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Leading cause of death for American children is now gun violence

Researchers say prevention efforts can reduce gun deaths
Don't Shoot poster kids and guns
Posted at 8:34 PM, May 10, 2022

Gun violence in the U.S. is nothing new, but things are getting worse. More Americans died from gun injuries in 2020 than any other year on record, but one group being particularly impacted is kids.

A new analysis found guns are the leading cause of death for children in the U.S. since 2017, surpassing car crash deaths.

Kids have been shot and killed while riding their bikes, walking home from school, and even playing video games.

This is a uniquely American problem. Kids in the U.S. are 15 times more likely to die from guns than kids in 31 other high-income countries combined.

Researchers say gun violence has become the number one cause of death for kids because, while it has increased, there has also been a decrease in car crash fatalities.  Cars, however, have a specific regulatory agency. The National Highway Traffic Safety Administration was established in 1970, which had a public database of car deaths to help researchers better understand how road safety can be improved. Things like side airbags, booster-seat laws and automatic braking all helped make kids safer.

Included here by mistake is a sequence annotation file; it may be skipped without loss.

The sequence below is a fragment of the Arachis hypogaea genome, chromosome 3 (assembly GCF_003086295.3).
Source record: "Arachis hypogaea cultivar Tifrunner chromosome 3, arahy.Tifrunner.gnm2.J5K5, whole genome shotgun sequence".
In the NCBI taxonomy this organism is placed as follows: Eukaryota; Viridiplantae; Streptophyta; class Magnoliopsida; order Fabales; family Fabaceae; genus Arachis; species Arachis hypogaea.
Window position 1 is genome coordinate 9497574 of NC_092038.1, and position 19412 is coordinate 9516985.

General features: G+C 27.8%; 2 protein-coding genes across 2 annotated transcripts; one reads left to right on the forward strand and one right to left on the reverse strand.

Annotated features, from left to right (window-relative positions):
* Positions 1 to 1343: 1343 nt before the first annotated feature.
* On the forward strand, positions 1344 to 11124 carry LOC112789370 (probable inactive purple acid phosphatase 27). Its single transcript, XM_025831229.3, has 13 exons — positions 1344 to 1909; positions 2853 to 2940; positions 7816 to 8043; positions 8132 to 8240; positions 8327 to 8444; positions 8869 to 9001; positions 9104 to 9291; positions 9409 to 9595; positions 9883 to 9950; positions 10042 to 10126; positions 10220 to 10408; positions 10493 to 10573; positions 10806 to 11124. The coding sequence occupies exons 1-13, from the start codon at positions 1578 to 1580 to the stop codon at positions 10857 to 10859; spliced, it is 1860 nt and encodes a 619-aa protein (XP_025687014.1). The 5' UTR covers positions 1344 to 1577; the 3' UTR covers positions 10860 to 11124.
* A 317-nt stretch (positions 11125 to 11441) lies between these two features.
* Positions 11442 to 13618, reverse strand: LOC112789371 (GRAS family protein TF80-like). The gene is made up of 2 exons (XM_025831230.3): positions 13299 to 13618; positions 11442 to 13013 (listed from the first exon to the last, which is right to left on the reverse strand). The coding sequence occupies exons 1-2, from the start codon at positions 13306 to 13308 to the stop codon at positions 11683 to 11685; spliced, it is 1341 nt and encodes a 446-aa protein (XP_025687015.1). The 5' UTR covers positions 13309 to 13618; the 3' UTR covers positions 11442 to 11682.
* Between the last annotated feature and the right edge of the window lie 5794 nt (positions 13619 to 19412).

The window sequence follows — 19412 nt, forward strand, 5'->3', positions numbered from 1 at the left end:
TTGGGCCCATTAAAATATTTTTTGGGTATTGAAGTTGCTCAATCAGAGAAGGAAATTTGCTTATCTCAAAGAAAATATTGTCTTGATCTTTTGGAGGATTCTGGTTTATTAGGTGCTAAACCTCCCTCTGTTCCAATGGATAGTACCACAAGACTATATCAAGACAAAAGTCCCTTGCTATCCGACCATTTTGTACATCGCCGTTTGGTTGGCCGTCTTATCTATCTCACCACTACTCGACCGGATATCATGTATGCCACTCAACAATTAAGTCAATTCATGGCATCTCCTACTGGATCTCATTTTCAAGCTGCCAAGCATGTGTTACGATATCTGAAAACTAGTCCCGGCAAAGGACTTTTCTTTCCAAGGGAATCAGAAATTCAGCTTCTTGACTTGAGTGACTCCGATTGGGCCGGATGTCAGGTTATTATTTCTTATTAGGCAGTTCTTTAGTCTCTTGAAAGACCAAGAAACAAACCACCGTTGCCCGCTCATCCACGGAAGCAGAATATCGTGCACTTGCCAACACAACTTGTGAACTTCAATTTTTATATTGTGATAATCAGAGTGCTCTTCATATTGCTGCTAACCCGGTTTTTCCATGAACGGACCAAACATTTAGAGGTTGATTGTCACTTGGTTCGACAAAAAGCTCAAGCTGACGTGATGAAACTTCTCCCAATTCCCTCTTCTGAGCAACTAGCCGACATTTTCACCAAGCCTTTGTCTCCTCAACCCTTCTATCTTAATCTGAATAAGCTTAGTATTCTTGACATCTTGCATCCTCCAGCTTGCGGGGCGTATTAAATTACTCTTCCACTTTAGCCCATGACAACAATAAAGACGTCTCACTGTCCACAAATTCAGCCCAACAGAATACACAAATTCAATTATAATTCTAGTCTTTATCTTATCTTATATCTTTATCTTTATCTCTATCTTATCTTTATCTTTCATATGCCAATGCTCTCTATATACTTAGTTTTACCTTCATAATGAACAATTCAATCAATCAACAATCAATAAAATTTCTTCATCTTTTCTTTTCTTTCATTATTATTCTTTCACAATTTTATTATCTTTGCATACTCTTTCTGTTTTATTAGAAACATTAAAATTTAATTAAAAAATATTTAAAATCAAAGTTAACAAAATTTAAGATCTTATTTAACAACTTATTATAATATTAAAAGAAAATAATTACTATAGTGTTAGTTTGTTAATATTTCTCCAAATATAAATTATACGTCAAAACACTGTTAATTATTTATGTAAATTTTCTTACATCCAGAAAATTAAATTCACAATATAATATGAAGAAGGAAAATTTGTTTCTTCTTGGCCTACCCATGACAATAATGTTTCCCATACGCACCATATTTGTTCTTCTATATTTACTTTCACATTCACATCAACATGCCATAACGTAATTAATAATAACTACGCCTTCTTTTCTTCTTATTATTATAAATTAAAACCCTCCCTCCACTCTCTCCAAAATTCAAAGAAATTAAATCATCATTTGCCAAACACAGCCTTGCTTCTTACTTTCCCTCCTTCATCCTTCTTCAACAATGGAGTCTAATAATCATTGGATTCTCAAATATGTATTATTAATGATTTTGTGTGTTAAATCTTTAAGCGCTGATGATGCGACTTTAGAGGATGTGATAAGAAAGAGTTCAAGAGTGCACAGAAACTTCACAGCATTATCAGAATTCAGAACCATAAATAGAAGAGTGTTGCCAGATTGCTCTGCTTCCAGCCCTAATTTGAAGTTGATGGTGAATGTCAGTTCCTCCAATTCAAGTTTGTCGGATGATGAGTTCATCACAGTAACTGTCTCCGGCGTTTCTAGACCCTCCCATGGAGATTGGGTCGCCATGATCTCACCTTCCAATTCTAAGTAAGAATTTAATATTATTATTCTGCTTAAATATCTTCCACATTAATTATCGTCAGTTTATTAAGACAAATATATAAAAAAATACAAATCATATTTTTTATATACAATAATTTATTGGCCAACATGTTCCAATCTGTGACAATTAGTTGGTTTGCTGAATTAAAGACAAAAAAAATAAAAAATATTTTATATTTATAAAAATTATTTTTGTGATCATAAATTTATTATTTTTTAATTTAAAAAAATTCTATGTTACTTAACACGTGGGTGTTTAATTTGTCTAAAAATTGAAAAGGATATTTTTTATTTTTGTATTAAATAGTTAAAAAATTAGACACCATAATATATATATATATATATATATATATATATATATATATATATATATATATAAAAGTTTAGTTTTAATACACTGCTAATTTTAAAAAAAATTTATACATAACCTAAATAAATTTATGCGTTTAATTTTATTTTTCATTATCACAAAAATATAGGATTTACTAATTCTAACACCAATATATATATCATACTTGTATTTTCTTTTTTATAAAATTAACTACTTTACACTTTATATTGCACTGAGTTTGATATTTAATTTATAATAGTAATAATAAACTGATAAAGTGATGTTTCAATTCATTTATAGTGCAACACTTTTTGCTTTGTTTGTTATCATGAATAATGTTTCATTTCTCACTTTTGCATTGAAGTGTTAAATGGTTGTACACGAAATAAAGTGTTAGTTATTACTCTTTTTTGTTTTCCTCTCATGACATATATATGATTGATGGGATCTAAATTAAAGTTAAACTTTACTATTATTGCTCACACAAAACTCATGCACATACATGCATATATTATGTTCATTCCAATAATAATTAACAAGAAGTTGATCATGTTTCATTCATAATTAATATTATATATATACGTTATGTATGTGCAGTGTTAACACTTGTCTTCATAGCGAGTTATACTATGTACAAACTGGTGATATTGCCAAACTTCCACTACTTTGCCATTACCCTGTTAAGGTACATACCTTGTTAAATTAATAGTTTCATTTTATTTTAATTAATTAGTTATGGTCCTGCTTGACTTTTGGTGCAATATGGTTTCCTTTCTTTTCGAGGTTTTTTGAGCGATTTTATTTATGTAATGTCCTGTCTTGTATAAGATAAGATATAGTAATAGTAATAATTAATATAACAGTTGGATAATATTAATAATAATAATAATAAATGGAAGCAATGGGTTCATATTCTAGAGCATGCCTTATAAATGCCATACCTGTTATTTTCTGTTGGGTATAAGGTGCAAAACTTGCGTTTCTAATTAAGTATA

On the other hand, there is no federal agency to regulate the safety of guns. Funding was just granted to the CDC in 2019 to begin research for preventing gun injuries, so the research is far less extensive than car crash data.

A study from the American Journal of Preventive Medicine found that 9 million children ages 5 to 17 lived in a neighborhood that experienced at least one fatal shooting a year from 2015 to 2019. It also found Black kids compared to white kids were at a higher risk of being exposed to gun violence before the pandemic. Since then, the disparity has grown even more.

To combat this issue, researchers say that, just like with car safety, prevention efforts can help.

In Dayton, Ohio, the local YWCA works on preventing gun violence through two programs for middle and high schoolers.

"We're hearing from our students just hugely disproportionate levels of stress coming at them from a number of different ways, and I think when you look at gun violence, one of the biggest things is that they feel completely out of control in terms of you don't know who's carrying a firearm around with you," said Audrey Starr, vice president of mission, brand and programs at YWCA Dayton. "There's kind of that constant threat and that constant potential."

Kids can suffer gun injuries from accidental shootings, getting caught in the crossfire, suicides and also intimate partner violence. 

"You see big socioeconomic disparities in our communities," Starr said. "You have families with big financial strains... All of this kind of comes to a head a lot of times in things like interpersonal violence, in increased levels of suicide among youth in our community. So being able to, as much as we can, be proactive and give them a safe space to talk."